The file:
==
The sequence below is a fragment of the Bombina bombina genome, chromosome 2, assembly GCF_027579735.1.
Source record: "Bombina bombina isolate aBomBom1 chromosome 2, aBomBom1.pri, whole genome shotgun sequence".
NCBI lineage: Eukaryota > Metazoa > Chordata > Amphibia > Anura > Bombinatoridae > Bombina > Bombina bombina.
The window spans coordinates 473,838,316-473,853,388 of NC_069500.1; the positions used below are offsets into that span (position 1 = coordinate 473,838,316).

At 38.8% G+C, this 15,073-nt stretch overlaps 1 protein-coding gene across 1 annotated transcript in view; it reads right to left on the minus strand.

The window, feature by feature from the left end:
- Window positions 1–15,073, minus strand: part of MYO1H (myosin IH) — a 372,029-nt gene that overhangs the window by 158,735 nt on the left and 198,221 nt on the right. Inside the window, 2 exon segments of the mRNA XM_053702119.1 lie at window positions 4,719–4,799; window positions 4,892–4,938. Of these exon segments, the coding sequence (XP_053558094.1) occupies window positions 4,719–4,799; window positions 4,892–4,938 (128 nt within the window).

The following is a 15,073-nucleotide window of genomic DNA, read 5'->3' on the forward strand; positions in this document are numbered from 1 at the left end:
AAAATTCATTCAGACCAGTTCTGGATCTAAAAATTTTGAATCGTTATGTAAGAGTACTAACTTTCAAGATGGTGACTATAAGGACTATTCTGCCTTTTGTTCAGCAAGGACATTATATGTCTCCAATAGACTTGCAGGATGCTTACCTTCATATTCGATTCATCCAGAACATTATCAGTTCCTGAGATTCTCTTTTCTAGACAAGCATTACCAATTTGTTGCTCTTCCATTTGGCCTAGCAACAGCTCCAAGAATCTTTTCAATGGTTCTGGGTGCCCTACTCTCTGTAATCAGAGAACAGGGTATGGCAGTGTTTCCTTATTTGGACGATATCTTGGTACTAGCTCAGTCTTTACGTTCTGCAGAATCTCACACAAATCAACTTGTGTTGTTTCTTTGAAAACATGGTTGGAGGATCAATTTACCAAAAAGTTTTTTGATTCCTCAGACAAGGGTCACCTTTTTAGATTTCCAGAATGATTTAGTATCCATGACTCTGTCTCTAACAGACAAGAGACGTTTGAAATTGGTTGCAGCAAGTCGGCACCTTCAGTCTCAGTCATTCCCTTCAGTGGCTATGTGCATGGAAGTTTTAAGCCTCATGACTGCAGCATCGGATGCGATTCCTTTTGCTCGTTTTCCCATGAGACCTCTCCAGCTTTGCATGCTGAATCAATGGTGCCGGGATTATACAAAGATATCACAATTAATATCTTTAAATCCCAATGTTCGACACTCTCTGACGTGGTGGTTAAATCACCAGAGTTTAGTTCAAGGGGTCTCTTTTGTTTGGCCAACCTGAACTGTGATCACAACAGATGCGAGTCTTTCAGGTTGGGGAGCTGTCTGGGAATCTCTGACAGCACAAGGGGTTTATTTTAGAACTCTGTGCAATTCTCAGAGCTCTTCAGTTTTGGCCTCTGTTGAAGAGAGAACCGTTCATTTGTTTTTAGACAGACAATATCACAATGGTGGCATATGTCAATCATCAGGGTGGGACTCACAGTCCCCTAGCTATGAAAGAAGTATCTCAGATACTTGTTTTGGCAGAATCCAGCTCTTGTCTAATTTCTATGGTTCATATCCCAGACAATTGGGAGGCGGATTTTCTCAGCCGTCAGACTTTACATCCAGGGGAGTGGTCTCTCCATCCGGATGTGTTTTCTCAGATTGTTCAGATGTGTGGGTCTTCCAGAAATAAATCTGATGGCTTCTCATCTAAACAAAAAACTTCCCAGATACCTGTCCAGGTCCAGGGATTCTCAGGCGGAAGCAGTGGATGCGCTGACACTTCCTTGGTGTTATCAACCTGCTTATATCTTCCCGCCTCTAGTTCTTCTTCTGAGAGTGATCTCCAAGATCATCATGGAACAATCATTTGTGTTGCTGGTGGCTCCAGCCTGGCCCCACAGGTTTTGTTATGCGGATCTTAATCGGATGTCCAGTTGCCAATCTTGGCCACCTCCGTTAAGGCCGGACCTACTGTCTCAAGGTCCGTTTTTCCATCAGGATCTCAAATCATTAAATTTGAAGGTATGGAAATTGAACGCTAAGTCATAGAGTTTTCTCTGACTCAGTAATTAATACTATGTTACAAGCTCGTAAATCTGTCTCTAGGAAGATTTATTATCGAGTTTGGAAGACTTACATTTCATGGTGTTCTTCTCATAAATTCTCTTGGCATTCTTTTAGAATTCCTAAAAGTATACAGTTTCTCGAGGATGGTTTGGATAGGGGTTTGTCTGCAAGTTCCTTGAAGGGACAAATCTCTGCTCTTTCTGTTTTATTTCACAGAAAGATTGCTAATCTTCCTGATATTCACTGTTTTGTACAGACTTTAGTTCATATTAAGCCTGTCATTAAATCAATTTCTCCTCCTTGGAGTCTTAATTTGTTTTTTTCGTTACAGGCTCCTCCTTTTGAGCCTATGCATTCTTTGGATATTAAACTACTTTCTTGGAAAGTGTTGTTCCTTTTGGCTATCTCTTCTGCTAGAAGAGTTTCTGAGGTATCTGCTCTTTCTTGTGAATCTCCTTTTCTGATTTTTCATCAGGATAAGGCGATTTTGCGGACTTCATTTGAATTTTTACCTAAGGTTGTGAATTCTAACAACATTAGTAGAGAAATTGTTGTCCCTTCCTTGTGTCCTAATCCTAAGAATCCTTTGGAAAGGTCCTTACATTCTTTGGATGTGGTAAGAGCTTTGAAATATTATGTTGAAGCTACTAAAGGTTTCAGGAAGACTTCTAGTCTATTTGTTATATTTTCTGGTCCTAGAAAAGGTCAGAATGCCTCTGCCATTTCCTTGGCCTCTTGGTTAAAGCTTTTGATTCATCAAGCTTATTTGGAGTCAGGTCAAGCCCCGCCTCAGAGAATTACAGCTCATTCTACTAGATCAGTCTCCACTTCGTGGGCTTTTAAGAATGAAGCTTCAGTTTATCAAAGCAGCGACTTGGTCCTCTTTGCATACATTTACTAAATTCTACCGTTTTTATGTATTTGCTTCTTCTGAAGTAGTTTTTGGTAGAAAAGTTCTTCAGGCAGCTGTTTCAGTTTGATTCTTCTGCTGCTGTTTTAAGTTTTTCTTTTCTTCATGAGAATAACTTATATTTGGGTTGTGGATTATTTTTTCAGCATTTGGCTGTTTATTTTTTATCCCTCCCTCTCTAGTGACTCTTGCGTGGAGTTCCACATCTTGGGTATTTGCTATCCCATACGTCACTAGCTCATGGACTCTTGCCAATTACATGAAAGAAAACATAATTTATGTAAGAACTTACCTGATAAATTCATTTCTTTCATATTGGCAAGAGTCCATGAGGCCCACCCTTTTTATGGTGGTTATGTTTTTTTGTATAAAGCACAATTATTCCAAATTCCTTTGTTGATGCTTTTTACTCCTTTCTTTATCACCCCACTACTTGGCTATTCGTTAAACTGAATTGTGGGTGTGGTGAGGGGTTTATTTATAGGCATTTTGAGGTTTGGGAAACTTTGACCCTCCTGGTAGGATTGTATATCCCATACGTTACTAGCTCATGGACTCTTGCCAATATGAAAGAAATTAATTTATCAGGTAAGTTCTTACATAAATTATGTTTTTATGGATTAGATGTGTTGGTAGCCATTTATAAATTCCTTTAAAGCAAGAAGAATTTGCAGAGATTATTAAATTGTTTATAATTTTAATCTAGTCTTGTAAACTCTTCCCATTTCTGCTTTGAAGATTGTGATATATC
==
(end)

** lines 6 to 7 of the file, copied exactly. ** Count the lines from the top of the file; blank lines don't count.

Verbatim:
The window, feature by feature from the left end:
- Window positions 1–15,073, minus strand: part of MYO1H (myosin IH) — a 372,029-nt gene that overhangs the window by 158,735 nt on the left and 198,221 nt on the right. Inside the window, 2 exon segments of the mRNA XM_053702119.1 lie at window positions 4,719–4,799; window positions 4,892–4,938. Of these exon segments, the coding sequence (XP_053558094.1) occupies window positions 4,719–4,799; window positions 4,892–4,938 (128 nt within the window).